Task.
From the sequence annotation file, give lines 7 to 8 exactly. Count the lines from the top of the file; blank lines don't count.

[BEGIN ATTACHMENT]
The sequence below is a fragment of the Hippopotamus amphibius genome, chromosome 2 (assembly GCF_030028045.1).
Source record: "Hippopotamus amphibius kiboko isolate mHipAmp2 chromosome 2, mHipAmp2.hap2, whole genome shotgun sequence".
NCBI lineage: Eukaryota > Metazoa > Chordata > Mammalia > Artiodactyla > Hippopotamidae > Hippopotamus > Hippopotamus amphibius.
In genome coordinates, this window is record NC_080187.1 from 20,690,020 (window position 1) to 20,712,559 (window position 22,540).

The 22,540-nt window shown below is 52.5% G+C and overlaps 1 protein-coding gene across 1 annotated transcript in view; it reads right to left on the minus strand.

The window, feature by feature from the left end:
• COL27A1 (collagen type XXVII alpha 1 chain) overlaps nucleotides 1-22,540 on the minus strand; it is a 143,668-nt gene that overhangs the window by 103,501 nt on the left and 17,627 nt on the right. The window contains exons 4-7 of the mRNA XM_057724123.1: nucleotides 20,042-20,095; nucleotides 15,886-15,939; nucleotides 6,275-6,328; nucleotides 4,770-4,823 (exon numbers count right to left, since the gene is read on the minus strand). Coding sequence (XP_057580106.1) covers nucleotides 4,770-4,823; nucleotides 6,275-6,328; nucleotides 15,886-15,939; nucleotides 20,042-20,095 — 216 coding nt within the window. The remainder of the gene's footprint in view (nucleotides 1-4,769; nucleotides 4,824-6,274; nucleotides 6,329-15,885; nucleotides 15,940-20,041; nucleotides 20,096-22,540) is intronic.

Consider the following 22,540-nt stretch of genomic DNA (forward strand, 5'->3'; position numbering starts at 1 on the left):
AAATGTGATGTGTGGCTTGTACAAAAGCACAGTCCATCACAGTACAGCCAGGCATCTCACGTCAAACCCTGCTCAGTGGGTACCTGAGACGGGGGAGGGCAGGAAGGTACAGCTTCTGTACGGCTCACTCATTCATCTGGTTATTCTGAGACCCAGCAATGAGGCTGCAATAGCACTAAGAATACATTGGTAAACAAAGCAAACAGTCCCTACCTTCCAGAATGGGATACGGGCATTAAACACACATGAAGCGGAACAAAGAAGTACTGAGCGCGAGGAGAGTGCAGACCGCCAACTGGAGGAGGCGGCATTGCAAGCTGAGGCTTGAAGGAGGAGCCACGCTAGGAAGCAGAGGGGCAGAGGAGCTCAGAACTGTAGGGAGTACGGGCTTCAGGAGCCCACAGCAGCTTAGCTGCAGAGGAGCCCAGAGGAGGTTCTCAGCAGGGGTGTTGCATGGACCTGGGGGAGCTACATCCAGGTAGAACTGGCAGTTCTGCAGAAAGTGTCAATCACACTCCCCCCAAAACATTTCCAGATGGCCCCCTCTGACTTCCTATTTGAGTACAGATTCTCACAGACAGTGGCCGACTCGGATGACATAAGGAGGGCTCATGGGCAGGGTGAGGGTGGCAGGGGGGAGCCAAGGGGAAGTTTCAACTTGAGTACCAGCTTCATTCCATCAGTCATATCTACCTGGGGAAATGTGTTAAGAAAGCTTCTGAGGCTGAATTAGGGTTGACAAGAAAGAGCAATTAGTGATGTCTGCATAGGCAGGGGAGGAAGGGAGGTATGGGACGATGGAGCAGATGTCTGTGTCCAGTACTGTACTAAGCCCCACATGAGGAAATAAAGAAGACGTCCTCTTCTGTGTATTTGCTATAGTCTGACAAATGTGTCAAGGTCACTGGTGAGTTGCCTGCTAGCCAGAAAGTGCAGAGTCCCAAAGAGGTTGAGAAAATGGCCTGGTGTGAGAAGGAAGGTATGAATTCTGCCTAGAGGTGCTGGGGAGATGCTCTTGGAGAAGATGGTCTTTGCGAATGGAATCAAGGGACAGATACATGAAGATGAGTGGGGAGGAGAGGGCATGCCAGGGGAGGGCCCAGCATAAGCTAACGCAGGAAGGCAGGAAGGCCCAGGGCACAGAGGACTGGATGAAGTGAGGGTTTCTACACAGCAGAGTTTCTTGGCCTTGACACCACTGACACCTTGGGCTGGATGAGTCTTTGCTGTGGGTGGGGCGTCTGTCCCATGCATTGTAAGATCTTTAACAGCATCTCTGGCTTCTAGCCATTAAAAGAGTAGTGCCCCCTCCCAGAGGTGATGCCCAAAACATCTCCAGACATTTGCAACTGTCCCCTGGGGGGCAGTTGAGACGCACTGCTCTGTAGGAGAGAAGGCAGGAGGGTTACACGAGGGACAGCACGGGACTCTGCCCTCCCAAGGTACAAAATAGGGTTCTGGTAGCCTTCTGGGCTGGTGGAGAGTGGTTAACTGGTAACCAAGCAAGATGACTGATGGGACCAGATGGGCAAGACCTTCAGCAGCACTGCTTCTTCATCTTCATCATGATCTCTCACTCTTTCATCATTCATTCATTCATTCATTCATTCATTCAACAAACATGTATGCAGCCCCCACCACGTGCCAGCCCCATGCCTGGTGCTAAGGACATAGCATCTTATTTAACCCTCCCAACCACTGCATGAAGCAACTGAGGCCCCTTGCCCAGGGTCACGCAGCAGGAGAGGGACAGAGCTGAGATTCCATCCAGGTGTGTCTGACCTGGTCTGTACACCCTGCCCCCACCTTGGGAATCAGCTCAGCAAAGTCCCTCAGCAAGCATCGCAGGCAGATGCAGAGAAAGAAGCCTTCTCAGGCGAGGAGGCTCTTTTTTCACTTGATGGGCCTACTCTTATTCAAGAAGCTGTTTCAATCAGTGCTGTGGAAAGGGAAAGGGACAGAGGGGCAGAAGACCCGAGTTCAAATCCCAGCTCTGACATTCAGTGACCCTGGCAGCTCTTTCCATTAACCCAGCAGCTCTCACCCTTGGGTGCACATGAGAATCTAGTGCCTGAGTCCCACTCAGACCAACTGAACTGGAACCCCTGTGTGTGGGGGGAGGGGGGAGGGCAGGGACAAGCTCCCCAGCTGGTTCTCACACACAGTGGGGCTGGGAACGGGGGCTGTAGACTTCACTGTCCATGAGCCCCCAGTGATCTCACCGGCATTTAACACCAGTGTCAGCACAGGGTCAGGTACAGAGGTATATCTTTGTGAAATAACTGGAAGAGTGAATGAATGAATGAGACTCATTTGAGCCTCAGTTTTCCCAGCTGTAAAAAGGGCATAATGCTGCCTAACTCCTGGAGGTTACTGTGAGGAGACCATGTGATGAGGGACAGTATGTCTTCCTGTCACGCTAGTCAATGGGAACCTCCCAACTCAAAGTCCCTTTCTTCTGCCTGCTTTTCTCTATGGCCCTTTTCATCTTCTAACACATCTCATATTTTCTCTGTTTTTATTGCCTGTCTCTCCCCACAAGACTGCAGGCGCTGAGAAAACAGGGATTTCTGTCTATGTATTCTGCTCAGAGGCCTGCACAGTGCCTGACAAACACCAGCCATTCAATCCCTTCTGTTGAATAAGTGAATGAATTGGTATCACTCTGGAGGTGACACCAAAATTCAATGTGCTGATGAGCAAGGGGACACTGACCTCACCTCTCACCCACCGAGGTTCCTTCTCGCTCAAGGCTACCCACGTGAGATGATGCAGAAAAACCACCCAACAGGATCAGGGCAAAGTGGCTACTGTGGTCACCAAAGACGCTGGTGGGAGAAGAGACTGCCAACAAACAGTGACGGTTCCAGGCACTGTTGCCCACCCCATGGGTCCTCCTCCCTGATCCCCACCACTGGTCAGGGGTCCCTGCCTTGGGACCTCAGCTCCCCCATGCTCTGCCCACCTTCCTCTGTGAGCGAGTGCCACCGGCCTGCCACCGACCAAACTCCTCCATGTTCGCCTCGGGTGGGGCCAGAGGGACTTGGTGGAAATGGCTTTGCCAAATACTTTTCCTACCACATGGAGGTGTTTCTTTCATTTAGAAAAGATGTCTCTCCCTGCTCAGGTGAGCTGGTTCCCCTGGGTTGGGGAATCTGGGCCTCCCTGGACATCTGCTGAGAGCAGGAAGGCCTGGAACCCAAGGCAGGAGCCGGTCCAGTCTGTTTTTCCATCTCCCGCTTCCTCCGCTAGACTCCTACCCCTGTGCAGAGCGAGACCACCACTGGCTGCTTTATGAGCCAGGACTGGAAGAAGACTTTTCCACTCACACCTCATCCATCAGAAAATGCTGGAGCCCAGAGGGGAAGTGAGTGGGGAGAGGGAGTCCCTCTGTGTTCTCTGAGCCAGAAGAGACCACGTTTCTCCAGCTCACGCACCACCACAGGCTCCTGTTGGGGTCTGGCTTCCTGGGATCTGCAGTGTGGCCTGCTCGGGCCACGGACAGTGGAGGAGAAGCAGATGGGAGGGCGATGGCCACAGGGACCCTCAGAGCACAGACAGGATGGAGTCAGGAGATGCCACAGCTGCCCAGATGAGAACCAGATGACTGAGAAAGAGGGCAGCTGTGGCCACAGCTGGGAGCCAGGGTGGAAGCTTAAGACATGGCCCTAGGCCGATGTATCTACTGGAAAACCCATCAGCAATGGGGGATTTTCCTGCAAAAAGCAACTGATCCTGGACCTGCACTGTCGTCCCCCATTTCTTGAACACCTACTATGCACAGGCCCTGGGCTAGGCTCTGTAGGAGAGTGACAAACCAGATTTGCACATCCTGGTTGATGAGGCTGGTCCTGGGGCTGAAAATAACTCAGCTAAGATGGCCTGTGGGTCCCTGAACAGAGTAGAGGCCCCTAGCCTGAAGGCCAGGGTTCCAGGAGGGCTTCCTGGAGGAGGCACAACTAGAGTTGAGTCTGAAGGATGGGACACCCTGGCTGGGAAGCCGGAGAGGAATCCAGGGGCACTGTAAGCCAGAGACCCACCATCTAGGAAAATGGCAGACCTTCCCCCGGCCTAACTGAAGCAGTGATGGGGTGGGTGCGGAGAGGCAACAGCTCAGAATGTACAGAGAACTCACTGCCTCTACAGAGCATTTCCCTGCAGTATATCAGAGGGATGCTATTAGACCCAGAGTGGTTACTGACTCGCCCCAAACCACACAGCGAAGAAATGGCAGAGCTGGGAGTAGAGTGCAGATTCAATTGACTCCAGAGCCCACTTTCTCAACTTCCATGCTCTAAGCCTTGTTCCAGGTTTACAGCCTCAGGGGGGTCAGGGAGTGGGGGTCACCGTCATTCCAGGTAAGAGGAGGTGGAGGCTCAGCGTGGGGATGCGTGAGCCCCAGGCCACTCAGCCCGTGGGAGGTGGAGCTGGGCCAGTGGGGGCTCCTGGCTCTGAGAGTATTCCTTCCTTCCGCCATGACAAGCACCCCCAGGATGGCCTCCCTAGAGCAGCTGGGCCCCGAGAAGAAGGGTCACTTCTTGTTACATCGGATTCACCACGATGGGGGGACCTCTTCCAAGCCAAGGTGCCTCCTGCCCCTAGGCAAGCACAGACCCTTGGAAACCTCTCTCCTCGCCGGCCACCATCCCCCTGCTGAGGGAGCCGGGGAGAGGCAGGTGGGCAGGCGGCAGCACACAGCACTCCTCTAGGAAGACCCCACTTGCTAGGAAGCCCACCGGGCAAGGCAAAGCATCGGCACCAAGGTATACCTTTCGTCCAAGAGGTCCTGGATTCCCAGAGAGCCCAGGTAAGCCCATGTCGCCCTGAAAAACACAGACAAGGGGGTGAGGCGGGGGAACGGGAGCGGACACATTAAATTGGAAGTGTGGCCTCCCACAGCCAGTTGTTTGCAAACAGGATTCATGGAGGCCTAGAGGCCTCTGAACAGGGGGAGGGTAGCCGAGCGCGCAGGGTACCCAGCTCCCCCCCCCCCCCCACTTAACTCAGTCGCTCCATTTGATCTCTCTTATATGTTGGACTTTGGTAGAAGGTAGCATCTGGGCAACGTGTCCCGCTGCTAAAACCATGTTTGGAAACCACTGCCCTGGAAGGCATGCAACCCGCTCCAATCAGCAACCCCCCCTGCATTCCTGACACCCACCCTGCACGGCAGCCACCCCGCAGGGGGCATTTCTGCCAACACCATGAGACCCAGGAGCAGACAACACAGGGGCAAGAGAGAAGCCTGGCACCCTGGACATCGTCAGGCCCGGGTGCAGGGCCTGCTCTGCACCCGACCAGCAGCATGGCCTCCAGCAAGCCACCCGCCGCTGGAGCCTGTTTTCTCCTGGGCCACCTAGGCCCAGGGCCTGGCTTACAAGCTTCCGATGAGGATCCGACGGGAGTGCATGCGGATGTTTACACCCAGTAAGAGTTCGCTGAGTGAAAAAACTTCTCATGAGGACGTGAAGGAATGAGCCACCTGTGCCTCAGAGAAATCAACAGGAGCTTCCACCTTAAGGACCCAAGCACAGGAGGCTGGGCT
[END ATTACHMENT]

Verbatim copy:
• COL27A1 (collagen type XXVII alpha 1 chain) overlaps nucleotides 1-22,540 on the minus strand; it is a 143,668-nt gene that overhangs the window by 103,501 nt on the left and 17,627 nt on the right. The window contains exons 4-7 of the mRNA XM_057724123.1: nucleotides 20,042-20,095; nucleotides 15,886-15,939; nucleotides 6,275-6,328; nucleotides 4,770-4,823 (exon numbers count right to left, since the gene is read on the minus strand). Coding sequence (XP_057580106.1) covers nucleotides 4,770-4,823; nucleotides 6,275-6,328; nucleotides 15,886-15,939; nucleotides 20,042-20,095 — 216 coding nt within the window. The remainder of the gene's footprint in view (nucleotides 1-4,769; nucleotides 4,824-6,274; nucleotides 6,329-15,885; nucleotides 15,940-20,041; nucleotides 20,096-22,540) is intronic.

Consider the following 22,540-nt stretch of genomic DNA (forward strand, 5'->3'; position numbering starts at 1 on the left):